Jun 15, 2018

White House: Trump would sign either immigration bill

Photo: Win McNamee/Getty Images

President Trump would sign either immigration bill up for a vote next week in the House, according to a White House statement, despite Trump telling reporters Friday morning that he wouldn't sign the new GOP immigration bill unveiled this week.

Why it matters: The president's support is crucial for the bill's chances when it's taken up by the House next week. Conservative and moderate Republicans, as well as House leadership, have spent weeks haggling over the details. The more conservative immigration bill by Rep. Bob Goodlatte will also get a vote next week, but it's not expected to pass.

White House deputy press secretary Raj Shah said in the statement that “in this morning's interview, [Trump] was commenting on the discharge petition in the House, and not the new package.

President Trump tweeted today that any immigration bill "MUST HAVE full funding for the Wall, end Catch & Release, Visa Lottery and Chain, and go to Merit Based Immigration“ — everything the new bill addresses.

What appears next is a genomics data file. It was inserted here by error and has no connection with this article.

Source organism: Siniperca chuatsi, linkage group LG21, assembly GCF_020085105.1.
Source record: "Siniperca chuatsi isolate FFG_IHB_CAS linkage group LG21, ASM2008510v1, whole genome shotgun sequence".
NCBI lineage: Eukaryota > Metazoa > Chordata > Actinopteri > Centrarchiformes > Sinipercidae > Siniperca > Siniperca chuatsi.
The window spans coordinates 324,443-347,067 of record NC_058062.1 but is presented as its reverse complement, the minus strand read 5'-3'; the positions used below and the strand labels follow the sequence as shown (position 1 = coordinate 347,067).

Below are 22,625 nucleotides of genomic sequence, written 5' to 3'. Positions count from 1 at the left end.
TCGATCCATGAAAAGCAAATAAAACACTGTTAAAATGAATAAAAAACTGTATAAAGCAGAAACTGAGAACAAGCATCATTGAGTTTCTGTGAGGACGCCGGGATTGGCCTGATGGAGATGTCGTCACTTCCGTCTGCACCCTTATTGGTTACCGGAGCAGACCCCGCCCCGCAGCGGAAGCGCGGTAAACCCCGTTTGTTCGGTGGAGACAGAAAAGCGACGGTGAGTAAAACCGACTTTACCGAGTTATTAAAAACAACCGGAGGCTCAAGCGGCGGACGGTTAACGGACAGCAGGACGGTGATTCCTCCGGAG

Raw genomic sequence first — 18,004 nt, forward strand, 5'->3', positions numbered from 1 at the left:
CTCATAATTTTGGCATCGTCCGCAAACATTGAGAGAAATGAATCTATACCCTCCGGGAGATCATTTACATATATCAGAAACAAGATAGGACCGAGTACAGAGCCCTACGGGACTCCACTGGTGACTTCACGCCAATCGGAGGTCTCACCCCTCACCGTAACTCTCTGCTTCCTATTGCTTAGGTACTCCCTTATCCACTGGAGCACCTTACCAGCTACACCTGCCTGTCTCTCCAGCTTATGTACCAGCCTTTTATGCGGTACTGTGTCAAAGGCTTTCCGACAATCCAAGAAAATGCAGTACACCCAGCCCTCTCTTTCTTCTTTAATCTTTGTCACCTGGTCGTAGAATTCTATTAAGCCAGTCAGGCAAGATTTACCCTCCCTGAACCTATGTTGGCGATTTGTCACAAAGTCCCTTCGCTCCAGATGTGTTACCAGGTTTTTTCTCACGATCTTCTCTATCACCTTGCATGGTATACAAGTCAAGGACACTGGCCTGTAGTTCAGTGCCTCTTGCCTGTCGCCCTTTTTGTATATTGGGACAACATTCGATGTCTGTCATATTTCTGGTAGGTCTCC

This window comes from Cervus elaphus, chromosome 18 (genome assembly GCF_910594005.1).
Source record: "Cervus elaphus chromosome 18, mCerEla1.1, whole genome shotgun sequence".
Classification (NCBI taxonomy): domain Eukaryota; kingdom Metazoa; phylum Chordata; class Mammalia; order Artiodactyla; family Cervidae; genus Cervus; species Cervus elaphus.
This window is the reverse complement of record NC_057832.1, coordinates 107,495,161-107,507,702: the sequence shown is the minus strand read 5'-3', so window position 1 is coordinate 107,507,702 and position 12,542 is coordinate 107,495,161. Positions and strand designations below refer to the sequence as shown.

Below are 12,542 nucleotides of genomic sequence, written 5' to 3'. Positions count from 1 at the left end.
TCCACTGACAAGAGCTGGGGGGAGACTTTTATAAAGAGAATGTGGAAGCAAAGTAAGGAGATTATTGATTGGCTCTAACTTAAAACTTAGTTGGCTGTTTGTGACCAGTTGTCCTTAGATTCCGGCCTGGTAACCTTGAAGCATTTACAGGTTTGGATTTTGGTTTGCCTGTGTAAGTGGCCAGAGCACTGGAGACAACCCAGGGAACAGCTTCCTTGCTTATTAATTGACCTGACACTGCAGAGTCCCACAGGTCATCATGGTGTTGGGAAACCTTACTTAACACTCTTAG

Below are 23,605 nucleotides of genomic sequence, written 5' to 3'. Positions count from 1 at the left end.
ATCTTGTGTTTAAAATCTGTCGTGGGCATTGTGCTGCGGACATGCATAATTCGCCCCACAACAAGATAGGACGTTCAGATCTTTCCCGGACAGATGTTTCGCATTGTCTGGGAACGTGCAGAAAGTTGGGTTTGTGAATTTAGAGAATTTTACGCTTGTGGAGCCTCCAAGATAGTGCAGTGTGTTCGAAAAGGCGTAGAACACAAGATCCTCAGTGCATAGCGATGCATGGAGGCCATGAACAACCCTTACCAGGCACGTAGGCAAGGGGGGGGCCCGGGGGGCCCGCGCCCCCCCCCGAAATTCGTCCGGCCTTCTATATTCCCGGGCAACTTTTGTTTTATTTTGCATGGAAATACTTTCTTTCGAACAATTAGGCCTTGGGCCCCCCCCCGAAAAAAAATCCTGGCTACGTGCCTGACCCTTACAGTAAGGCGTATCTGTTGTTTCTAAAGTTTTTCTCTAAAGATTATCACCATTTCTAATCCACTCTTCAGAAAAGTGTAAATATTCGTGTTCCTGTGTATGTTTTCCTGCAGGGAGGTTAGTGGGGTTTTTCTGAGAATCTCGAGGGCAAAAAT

Go deeper: What's inside the compromise bill

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Investment pros are selling while mom and pop buy the coronavirus dip

Illustration: Aïda Amer/Axios

As traders around the globe have frantically unloaded positions in recent weeks, so-called mom and pop retail investors have kept level heads and not sold out of stocks.

What they're saying: In fact, "the typical trader is buying equities on the dips," passive investment firm Vanguard notes in a research paper, adding that "older, wealthier traders are moving modestly to fixed income."

Zuckerberg: "Local journalism is incredibly important" to fighting coronavirus

Photo: Sven Hoppe/picture alliance via Getty Images

Mark Zuckerberg, signaling his personal involvement in a new Facebook commitment of $100 million to bolstering local journalism, told me that "very local work" is vital to his big mission of bringing the world closer together.

What he's saying: "Everyone believes that local journalism is incredibly important," Zuckerberg told Axios in a phone interview. "But everyone is connected to their local [outlets]. Figuring out how to make an impact, and support local journalism broadly and at scale, has been a challenge."

Facebook spending $100 million to help news outlets in coronavirus crisis

Photo Illustration by Budrul Chukrut/SOPA Images/LightRocket via Getty Images

Facebook says it is spending $100 million to support news outlets around the world that have been impacted by the coronavirus, the company said Monday.

Why it matters: Whatever Facebook's motivation, this is a much-needed cash infusion at a critical time for the local news industry.